The failure to find a single Murray cod in one stretch of the Darling River during recent monitoring signals native fish need more than just adding water.
“The Basin Plan assumes just taking more water from farmers is the silver bullet to fix everything,” said NSW Irrigators’ Council CEO, Claire Miller.
“But ecology is just not that simple. Degradation has many complex drivers requiring a comprehensive integrated catchment management program to address, such as habitat restoration for native fish breeding, and invasive species control.”
Ms Miller said locals have observed Murray cod breeding up as the recent floodwaters have moved through the Basin rivers, reflecting DPI reports of improving abundance over the last 20 years.
“This iconic species can recover in this stretch of the Darling River, too, with the right management actions, but not if governments are not prepared to pull any other lever than just more water recovery.”
Fish scientists have attributed the decline to a range of factors, such as ‘the impact of introduced carp, the removal of habitat which fish used to breed in the river, the presence of weirs that obstructed fish migration, overfishing and poor water quality’.
“Buybacks won’t fix these key degradation drivers,” said Ms Miller. “Without a comprehensive plan to address these drivers, further buybacks would just be tinkering at the edges.”
“Where is the same sense of urgency, funding and political will to address these key degradation drivers, as we see with water buybacks?
The call comes as the irrigation community grow increasingly frustrated that the sacrifices made under the Basin Plan and other reforms, to return 1 in 3 litres of irrigation water to the environment, cannot deliver optimal results until more is done on complementary measures.
“Irrigators have given up so much, 1 in 3 litres, that’s enormous, and what they want to see in return is healthy thriving river systems, and the recovery of native species,” said Ms Miller.
NSWIC is calling on the Basin Ministerial Council to prioritise funding for ‘complementary measures’ when it meets next month, such as habitat restoration, improved fish passage, fish screening, invasive species control, to make the most of water recovered under the Basin Plan.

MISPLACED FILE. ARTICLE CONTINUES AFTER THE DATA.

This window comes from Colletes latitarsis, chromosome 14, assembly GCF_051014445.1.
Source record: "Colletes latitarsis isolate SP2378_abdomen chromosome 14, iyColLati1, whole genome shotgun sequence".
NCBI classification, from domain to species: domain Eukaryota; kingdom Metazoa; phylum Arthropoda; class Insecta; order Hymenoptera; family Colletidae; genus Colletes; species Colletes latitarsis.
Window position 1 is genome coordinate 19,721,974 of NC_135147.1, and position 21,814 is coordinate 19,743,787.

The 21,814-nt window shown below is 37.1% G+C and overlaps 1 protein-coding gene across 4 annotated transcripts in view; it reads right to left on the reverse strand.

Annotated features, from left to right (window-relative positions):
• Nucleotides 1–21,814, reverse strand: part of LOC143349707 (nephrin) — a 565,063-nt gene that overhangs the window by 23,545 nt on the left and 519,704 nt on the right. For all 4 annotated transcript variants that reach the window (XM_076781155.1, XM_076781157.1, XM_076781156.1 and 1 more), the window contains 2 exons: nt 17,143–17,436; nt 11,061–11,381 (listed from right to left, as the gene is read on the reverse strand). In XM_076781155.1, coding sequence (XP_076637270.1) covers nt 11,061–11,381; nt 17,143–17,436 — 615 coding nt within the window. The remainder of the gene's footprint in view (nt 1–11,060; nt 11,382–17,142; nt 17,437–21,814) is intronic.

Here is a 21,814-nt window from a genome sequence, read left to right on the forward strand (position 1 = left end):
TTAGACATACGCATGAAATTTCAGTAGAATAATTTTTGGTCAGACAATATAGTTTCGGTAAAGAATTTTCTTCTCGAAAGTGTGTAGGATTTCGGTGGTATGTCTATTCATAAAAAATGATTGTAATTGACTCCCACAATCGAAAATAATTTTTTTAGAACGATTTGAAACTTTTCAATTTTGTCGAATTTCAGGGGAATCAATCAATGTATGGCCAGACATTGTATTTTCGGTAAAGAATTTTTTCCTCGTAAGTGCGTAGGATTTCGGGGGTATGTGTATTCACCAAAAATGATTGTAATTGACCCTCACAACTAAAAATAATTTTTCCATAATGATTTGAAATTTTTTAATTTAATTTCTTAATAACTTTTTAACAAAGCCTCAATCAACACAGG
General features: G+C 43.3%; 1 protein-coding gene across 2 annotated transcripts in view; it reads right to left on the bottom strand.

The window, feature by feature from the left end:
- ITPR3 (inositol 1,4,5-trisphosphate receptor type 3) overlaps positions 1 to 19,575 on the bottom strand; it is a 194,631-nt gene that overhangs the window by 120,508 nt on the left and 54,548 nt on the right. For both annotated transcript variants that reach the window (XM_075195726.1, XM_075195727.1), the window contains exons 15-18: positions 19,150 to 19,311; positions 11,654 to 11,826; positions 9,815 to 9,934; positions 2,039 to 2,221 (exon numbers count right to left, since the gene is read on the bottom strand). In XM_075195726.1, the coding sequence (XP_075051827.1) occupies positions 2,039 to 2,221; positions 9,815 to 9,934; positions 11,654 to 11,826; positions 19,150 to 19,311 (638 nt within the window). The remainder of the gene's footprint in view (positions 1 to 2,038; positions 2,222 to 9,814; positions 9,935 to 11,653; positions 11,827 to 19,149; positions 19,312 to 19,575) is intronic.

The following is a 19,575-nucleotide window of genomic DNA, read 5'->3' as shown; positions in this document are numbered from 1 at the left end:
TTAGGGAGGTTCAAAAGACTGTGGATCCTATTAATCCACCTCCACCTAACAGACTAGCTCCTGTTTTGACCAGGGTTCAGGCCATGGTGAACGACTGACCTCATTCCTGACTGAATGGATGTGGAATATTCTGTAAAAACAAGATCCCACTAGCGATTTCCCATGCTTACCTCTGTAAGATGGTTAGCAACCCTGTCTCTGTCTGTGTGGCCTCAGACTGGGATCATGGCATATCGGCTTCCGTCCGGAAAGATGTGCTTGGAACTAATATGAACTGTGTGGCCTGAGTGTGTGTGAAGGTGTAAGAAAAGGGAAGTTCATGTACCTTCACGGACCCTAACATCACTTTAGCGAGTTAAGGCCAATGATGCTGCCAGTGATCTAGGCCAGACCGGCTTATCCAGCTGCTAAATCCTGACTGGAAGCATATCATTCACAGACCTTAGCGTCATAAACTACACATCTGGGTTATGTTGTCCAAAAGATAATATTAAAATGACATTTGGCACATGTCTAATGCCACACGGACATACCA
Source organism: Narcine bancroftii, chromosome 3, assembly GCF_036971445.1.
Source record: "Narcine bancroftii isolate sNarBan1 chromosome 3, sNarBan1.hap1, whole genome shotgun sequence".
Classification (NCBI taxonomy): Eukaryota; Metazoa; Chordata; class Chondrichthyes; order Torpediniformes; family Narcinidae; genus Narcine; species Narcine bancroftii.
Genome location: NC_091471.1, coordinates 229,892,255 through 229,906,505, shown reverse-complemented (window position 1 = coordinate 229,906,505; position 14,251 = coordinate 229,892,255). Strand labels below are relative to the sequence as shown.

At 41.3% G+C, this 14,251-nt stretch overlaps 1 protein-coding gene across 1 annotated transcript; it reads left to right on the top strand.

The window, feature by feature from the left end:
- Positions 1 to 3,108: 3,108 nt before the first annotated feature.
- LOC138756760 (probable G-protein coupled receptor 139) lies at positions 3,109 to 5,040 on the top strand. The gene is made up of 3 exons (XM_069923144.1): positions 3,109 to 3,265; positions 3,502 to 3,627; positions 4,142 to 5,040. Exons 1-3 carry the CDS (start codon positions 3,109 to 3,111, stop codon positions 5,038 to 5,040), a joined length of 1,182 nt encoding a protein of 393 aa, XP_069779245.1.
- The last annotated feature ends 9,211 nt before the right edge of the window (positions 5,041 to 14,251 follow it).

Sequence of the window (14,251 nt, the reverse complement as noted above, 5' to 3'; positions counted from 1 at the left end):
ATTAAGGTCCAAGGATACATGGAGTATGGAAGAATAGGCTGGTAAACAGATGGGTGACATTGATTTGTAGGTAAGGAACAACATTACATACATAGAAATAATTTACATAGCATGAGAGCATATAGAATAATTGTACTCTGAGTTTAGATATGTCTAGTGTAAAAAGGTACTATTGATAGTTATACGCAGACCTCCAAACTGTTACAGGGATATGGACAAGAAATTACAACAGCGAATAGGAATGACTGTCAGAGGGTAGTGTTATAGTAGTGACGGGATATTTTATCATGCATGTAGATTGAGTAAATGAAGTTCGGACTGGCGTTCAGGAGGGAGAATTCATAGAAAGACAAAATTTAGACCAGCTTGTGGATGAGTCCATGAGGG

“Governments have done the water recovery part (2100 billion litres, or more than four Sydney Harbours), but not the on-ground measures – they must go beyond buybacks, and put money where the problem is”.
Leading scientists have long been calling for this, with a peer-reviewed paper stating: “We argue that while recovering water will provide good outcomes, as a sole intervention, it is not enough to deliver the desired environmental benefits of the reform… In a highly modified system, equal attention should be given to addressing other threats that water delivery alone cannot ameliorate.” 
Total diversions for irrigation, towns and industry in the Basin are now down to just 28% of inflows, well within international standards for a healthy river system.
“It’s time we move forward and look at the other issues in the Basin too, which have overtaken the simplistic ‘just add more water’ mantra,” said Ms Miller.
“If the problems aren’t properly understood, the solutions won’t work, and the biggest loser is the environment, and the farmers and communities who live, work and play in that environment.”
 For example, Dr Banks , the CEWH, has said: “Murray Cod use large woody habitat for spawning sites, shelter and territorial markers. Detailed habitat mapping undertaken in partnership with DPI Fisheries has identified priority areas along the reach to put logs and branches back in the river for fish. We are working with DPI Fisheries to explore opportunities to support re-snagging activities in the Darling-Baaka.”